By DE Editors
Fig 1. Microsoft Office 2010, now in technical preview, will feature Web-hosted versions of its popular business applications like Word, Excel, and PowerPoint.
This month, on the 40th anniversary of Apollo 11’s historic moon-landing mission in 1969, Microsoft launched something into the cloud. At its Microsoft Worldwide Partner Conference 2009, the company released the technical preview code of Microsoft Office 2010 to select testers (for Microsoft, that amounts to tens of thousands). Perhaps one of the most remarkable features in the upcoming version is its wholehearted adoption of Web-hosted computing paradigm, in the form of “lightweight Web browser versions of Word, PowerPoint, Excel, and OneNote.” The new approach is, according to Stephen Elop, president of the Microsoft business division, “designed to deliver the best experience across the PC, mobile phone, and browser.”
With Office 2010, Microsoft says you can “store your documents online, then access and edit Word 2010 from practically any Web browser” or “work more effectively with multiple people by simultaneously editing Excel files over the Web.” The preview video clips show Office applications like Word and Excel sporting social-media elements. They will, for instance, let you find out if your friends’ and colleagues are online and open instant chat sessions to work together on the same Web-hosted documents.
If Office 2010 succeeds in making Web-based computing an ordinary part of working life, on-demand software providers like Arena Solutions, Aftercad Online, and VisualTao could soon enjoy an adoption boost.
The Web is the Hub
Chris Capossela, senior vice president of Microsoft’s information worker product management, revealed in a Q&A that the development of Office 2010 was guided largely by the five-page memo from Microsoft’s chief software architect Ray Ozzie.
In the memo, Ozzie wrote, “The Web is the Hub of our social mesh and our device mesh … Elements of this social mesh will be a first-class attribute of most all software and service experiences, as the ‘personal’ of the PC meets the ‘inter-personal’ of the Web.”
Fig 2. Arena Solutions’ browser-based BOM and change order management modules represent the software-as-a-service movement in CAD.
He advocated a software infrastructure that would accommodate connected devices, connected entertainment, connected productivity, connected business, and connected development. “We will extend the benefits of high-scale cloud-based infrastructure and services to enterprises, in a way that gives them choice and flexibility in intermixing on-premises deployment, partner hosting, or cloud-based service delivery,” he wrote.
Floating Product Data in the Cloud
In April 2000, while Microsoft and other business software giants like Oracle and SAP were still tiptoeing around the Web-hosted model, Alibre Software ventured into the new territory with the introduction of Alibre Design 1.0 under the Application Service Provider (ASP) model. With this model, you, the subscriber, paid about $100 per month to use the software, enabled via a client-server setup. The company eventually withdrew the ASP version, replacing it with the traditional shrink-wrapped software. Though hampered in part by bandwidth limitations at the time, Alibre’s short-lived experiment paved the way for others.
Nine years after Alibre’s foray into ASP, large bandwidth connections have become common place, but 3D CAD modeling still remains a desktop operation for the most part. By contrast, product-data management, change-order management, and other manufacturing-related tasks have found a place on the Web, in the on-demand software market.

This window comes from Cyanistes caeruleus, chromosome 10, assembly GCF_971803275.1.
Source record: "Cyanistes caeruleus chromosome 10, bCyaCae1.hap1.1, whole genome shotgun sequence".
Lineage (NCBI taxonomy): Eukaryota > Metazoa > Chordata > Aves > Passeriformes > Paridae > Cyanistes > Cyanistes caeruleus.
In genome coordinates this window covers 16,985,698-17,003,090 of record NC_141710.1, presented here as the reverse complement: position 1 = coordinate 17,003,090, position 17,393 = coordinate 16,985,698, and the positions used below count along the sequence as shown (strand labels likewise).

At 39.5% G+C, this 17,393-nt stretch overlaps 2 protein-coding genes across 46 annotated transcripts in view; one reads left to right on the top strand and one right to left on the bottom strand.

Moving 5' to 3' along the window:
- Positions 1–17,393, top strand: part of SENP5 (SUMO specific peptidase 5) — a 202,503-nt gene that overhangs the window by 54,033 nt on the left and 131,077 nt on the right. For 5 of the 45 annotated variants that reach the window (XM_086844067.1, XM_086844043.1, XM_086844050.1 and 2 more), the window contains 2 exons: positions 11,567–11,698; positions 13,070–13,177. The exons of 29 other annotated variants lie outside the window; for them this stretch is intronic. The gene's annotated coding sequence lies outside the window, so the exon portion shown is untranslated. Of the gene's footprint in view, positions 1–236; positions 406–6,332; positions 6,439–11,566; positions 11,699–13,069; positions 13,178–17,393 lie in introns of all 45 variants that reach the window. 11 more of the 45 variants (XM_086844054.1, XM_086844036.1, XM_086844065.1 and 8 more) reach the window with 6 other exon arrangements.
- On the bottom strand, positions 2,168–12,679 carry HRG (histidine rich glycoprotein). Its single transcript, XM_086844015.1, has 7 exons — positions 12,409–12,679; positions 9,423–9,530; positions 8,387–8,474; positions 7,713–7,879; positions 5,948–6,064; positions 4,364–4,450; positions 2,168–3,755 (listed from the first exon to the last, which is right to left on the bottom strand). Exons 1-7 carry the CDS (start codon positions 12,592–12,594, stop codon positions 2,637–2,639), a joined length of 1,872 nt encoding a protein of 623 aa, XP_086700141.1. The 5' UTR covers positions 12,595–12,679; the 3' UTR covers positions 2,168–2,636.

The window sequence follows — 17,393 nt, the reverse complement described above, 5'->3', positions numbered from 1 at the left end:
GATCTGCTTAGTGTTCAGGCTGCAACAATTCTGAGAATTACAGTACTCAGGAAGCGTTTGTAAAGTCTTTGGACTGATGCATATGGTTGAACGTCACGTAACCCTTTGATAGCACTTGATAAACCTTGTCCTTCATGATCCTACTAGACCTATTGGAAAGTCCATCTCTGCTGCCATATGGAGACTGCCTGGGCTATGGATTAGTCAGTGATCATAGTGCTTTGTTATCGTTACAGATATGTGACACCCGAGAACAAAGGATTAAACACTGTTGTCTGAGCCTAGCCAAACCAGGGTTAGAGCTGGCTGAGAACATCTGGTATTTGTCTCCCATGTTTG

The best known among them is Arena Solutions (the subject of the Video Edition for this week), which previously marketed its modules as Product Lifecycle Management (PLM) solutions, but now call them bill of materials (BOM) and change order management system. True to its Software as a Service (SaaS) principle, the company makes its software available strictly via a Web browser. With an established track record of system reliability (99.99% scheduled uptime in the past 12 months), the company defies critics who often cite unpredictability as a risk associated with Web-hosted solutions.
Fig 3. AfterCAD Online offers browser-based viewing and markup tools for as little as $39.95 per user per month.
Others like AfterCAD Online and VisualTao, both relative newcomers (the former was founded in 1999, the latter in 2007), offer Web-based viewing and markup features for CAD users. Both cater to the collaboration market, allowing people to exchange and annotate design files created in different CAD programs from a standard browser window. In the case of VisualTao, more than one user can work on the same document online in a collaboration session.
Perhaps the most appealing feature of Web-hosted software is its pricing. The use of shared backend data warehousing and processing setups let SaaS vendors offer their products at a more competitive price than traditional software vendors. Arena Solutions sells its solutions for roughly $100 per user per month. AfterCAD Online subscription starts at $39.95 per user per month. VisualTao, currently in beta, has not yet published its price.
Microsoft plans to deliver a beta version of Office 2010 later this year. Consumers are expected to be able to access the Web-based versions of Office applications for free through Microsoft’s Windows Live portal.
Kenneth Wong writes about technology, its innovative use, and its implications. He has written for Computer Graphics World, Cadalyst, Game Developer, and Manufacturing Business Technology. You can reach him at firstname.lastname@example.org, follow him on Twitter at KennethWongCAD, or send e-mail about this report to DE-Editors@deskeng.com.